There was some new research out last week that is good news for those committed to the preservation of life.
According to the Pew Research Center, Americans are now evenly divided on whether or not abortion should be legal “in all or most circumstances.” A year ago, abortion advocates outnumbered pro-lifers by a margin of 54-41 percent. Today, that gap has narrowed to 47-45 percent, a difference within the poll’s margin of error.
In May, Gallup released similar findings, indicating that 51% of Americans identified themselves as “pro-life.” Some media reports have attempted to downplay this latest round of news, suggesting that historical data reflects a stronger or steadier level of support for legalized abortion. Many outlets have ignored the story all-together.
Pew researchers are standing firmly behind their release. “The size of the shift is modest, but the consistency with which we see it occurring and the implications it has for the overall dynamics of the debate make it significant,” reported Gregory Smith, a senior researcher at the Pew Forum on Religion and Public Life.
Officials did not offer any specific reasons for the “new” findings. I have a few ideas.
Polls are fickle things, with their results often dependent upon how and when a question is asked—and who is asking it. Some are suspicious about the large swing of opinion in such a short period of time. Fair enough. There’s always the chance the data was inflated a year ago. There’s also a chance it’s inflated this year, too. But I don’t think so.
I believe the latest findings reflect America’s solid opposition to not just abortion, but also abortion coverage being included in President Obama’s universal healthcare legislation. Conventional wisdom suggests that the only reason support for legalized abortion is down because opposition to a Democratic president is up, pending legislation notwithstanding. Maybe not.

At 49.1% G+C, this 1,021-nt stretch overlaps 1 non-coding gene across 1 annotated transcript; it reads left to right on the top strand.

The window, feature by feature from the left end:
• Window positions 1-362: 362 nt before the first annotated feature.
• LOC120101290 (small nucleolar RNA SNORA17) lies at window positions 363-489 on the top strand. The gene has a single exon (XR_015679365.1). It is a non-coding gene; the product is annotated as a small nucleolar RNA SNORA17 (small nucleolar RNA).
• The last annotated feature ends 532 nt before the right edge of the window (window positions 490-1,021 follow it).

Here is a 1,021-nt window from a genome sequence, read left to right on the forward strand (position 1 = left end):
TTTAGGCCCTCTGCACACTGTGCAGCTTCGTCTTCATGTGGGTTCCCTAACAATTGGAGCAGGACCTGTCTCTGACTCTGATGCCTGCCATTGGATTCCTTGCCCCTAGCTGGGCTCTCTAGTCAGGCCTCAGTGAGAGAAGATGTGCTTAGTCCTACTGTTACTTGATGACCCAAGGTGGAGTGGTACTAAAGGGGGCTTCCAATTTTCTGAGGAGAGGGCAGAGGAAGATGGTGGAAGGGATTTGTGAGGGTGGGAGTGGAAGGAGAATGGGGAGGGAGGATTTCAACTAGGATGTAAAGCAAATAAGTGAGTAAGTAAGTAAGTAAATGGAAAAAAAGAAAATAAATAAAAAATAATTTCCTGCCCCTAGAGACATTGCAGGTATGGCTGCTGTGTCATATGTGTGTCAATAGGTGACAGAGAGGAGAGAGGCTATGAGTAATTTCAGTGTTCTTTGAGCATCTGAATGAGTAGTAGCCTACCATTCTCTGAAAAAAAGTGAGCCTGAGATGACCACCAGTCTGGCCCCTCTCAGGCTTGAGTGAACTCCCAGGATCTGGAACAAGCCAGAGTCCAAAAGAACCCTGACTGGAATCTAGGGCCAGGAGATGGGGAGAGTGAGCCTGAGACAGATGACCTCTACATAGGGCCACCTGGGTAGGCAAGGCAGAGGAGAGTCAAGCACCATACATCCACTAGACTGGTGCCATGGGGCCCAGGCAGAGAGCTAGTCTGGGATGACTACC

The numbers suggest opposition to abortion has grown on both sides of the aisle. According to Pew: “Among Republicans, there has been a seven point decline in support for legal abortion and a corresponding six point increase in opposition to abortion. But the change is smaller among Democrats, whose support for legal abortion is down four points…”
Of course, time will tell us if these latest findings suggest there is sustained momentum towards a culture of life. If not the way to bet, it’s certainly the way to pray. Our work on this matter doesn’t rise or fall on the pulse of public opinion. As the old saying goes, “It’s never wrong to do what’s right and never right to do what’s wrong”—regardless of any poll.
In my heart of hearts, I’ve long believed that more Americans are pro-life than are not. Simply put, we know what’s right. We also want to do what’s right. And, I believe that when pushed, Americans would agree with something G.K. Chesterton once put so eloquently: “To have a right to do a thing, is not at all the same as to be right in doing it.”